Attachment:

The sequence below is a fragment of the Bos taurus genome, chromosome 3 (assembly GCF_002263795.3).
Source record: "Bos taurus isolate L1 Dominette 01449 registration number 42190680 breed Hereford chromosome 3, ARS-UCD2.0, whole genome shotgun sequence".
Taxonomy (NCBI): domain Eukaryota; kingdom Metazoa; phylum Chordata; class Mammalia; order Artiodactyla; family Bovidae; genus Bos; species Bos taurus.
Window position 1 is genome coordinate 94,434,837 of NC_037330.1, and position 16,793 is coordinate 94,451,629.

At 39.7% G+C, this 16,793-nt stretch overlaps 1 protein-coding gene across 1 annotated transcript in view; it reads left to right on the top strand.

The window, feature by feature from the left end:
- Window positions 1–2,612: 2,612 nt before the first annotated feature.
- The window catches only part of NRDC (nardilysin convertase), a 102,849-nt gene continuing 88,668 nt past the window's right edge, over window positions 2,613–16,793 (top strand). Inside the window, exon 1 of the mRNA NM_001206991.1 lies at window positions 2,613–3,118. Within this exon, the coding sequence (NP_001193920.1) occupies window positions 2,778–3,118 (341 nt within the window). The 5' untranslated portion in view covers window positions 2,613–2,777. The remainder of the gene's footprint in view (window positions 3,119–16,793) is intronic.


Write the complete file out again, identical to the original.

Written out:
The sequence below is a fragment of the Bos taurus genome, chromosome 3 (assembly GCF_002263795.3).
Source record: "Bos taurus isolate L1 Dominette 01449 registration number 42190680 breed Hereford chromosome 3, ARS-UCD2.0, whole genome shotgun sequence".
Taxonomy (NCBI): domain Eukaryota; kingdom Metazoa; phylum Chordata; class Mammalia; order Artiodactyla; family Bovidae; genus Bos; species Bos taurus.
Window position 1 is genome coordinate 94,434,837 of NC_037330.1, and position 16,793 is coordinate 94,451,629.

At 39.7% G+C, this 16,793-nt stretch overlaps 1 protein-coding gene across 1 annotated transcript in view; it reads left to right on the top strand.

The window, feature by feature from the left end:
- Window positions 1–2,612: 2,612 nt before the first annotated feature.
- The window catches only part of NRDC (nardilysin convertase), a 102,849-nt gene continuing 88,668 nt past the window's right edge, over window positions 2,613–16,793 (top strand). Inside the window, exon 1 of the mRNA NM_001206991.1 lies at window positions 2,613–3,118. Within this exon, the coding sequence (NP_001193920.1) occupies window positions 2,778–3,118 (341 nt within the window). The 5' untranslated portion in view covers window positions 2,613–2,777. The remainder of the gene's footprint in view (window positions 3,119–16,793) is intronic.